• Association between central nervous system stimulants used to treat attention deficit hyperactivity disorder (ADHD) and Raynaud's phenomenon: A scoping review.

      Umair, Hafiz M; Sandler, Robert D; Alunno, Alessia; Matucci-Cerinic, Marco; Hughes, Michael; email: michael.hughes-6@postgrad.manchester.ac.uk (2021-09-16)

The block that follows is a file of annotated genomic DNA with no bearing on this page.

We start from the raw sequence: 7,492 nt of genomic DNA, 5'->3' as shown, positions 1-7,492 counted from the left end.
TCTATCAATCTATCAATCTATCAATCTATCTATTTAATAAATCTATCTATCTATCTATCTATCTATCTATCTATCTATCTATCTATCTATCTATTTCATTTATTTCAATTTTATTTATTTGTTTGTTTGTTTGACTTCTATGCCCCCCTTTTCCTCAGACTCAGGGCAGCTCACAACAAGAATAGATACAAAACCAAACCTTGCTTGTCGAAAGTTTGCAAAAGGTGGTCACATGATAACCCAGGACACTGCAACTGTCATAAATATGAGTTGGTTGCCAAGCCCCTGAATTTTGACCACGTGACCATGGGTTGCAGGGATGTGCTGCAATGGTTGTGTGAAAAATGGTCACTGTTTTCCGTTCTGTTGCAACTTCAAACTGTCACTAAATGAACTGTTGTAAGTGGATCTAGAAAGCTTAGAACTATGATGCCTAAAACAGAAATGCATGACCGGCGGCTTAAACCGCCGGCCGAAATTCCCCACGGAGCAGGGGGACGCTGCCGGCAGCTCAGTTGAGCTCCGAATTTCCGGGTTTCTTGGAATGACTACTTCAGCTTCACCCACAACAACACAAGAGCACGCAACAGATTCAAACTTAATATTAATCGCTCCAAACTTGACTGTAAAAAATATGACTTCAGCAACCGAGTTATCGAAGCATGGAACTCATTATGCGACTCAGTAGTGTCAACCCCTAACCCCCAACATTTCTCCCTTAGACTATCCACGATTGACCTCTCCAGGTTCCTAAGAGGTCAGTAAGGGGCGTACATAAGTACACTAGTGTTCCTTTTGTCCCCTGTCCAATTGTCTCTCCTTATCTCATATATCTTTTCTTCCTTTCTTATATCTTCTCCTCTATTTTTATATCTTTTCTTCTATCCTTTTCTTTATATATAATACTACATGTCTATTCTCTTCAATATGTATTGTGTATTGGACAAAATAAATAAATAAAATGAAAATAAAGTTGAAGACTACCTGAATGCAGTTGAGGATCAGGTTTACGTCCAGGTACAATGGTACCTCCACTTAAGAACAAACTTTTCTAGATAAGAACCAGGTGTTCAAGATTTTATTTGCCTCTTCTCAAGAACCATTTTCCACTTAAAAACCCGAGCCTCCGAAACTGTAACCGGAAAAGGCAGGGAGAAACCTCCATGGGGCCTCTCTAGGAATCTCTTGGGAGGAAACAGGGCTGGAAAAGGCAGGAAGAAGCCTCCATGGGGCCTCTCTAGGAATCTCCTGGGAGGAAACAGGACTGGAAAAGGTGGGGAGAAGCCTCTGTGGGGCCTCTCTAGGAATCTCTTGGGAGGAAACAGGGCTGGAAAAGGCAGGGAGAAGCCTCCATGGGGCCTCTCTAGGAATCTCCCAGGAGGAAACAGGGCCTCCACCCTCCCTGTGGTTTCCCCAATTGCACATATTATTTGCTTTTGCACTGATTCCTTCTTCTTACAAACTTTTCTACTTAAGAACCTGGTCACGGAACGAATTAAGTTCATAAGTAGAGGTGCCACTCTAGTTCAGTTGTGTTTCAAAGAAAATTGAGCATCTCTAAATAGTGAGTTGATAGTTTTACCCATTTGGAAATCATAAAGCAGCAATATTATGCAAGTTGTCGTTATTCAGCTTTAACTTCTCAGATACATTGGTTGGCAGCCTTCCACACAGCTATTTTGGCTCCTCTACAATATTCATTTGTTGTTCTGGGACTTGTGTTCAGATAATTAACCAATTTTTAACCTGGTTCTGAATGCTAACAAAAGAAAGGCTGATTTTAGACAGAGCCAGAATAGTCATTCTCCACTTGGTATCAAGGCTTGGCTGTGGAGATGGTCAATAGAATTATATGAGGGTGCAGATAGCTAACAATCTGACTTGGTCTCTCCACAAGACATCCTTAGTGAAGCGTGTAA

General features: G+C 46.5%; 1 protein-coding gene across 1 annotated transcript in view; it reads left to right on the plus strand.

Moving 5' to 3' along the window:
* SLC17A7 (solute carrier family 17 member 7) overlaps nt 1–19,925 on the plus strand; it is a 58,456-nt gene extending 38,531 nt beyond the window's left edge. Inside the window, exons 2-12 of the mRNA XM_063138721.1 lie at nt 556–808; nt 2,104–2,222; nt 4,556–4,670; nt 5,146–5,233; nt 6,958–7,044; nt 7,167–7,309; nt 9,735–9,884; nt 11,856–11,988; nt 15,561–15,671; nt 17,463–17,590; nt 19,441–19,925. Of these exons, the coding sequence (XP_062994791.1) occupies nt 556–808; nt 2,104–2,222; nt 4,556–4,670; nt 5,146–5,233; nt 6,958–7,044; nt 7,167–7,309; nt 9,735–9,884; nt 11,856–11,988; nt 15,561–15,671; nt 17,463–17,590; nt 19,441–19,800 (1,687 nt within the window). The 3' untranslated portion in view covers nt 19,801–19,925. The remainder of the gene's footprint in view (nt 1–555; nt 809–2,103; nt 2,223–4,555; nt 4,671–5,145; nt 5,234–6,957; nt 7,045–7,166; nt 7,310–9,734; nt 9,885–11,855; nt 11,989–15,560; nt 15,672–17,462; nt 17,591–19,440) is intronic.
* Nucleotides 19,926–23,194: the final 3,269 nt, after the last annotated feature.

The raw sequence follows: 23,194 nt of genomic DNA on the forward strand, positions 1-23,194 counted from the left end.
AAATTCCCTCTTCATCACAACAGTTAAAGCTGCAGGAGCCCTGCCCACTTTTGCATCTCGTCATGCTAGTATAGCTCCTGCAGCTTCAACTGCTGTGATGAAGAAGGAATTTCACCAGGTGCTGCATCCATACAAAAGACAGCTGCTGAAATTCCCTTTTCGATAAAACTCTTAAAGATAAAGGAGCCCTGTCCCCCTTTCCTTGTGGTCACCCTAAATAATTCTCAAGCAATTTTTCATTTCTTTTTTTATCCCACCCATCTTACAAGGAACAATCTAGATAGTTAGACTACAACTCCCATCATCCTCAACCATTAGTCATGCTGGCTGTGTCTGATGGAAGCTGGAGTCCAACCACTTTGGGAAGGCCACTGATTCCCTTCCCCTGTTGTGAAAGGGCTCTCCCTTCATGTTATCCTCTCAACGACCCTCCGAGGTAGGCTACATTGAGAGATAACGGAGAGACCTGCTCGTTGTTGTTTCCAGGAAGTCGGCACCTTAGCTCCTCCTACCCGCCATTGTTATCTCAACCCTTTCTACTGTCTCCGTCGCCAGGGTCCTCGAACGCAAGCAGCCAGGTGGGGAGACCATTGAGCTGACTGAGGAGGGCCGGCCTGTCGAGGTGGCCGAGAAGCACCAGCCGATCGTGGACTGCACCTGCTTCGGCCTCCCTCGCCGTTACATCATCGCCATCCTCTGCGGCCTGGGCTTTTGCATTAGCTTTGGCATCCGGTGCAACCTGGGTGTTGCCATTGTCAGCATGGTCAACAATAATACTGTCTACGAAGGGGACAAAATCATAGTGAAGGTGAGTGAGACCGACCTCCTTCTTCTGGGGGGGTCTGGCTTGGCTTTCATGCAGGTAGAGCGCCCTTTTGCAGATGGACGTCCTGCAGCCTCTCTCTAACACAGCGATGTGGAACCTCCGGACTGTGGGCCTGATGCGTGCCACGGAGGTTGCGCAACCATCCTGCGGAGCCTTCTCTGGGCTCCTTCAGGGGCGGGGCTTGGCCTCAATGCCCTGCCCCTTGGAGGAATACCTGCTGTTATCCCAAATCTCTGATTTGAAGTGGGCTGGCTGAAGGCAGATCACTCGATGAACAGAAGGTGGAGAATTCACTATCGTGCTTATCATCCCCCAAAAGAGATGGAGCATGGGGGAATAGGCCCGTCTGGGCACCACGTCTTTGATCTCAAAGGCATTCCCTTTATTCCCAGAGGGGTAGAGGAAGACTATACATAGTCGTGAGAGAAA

The association between central nervous (CNS) stimulants used to treat attention deficit hyperactivity disorder (ADHD) and Raynaud's phenomenon (RP) has received little attention to date. Our aim was to map the existing literature on aetiopathogenesis, clinical presentation and management of peripheral vasculopathy, with a focus on RP, secondary to drug therapy for ADHD. We searched the PubMed® database (01/11/1951 to 01/08/2020) and included articles written in English, which focussed on CNS stimulants used to treat ADHD and RP. The search identified 150 articles 9 of which were eligible for inclusion (70 patients). The majority of studies (n = 6) related to children or adolescents; however, adult cases were also identified. Peripheral vascular manifestations included attacks of RP (new and worsening) and cold sensitivity (acrocyanosis and perniosis). Irreversible ischaemic complications including digital autoamputation and lower limb critical digital ischaemia have also been reported. The implicated causative CNS stimulants were Methylphenidate (n = 5), Dextroamphetamine (n = 4), Atomoxetine (n = 2), and Lisdexamphetamine (n = 2). Complete resolution of RP symptoms was observed in half (n = 5) of studies upon drug cessation. Other therapeutic strategies have included dose reduction and switching to an alternative drug therapy. A potential autoimmune association has also been postulated including drug-induced autoimmunity and new cases of systemic sclerosis which have been potentially attributed to treatment. Future research is required to understand the association between CNS stimulant drug therapies for ADHD and peripheral vascular manifestations, including RP. [Abstract copyright: Copyright © 2021 Elsevier Inc. All rights reserved.]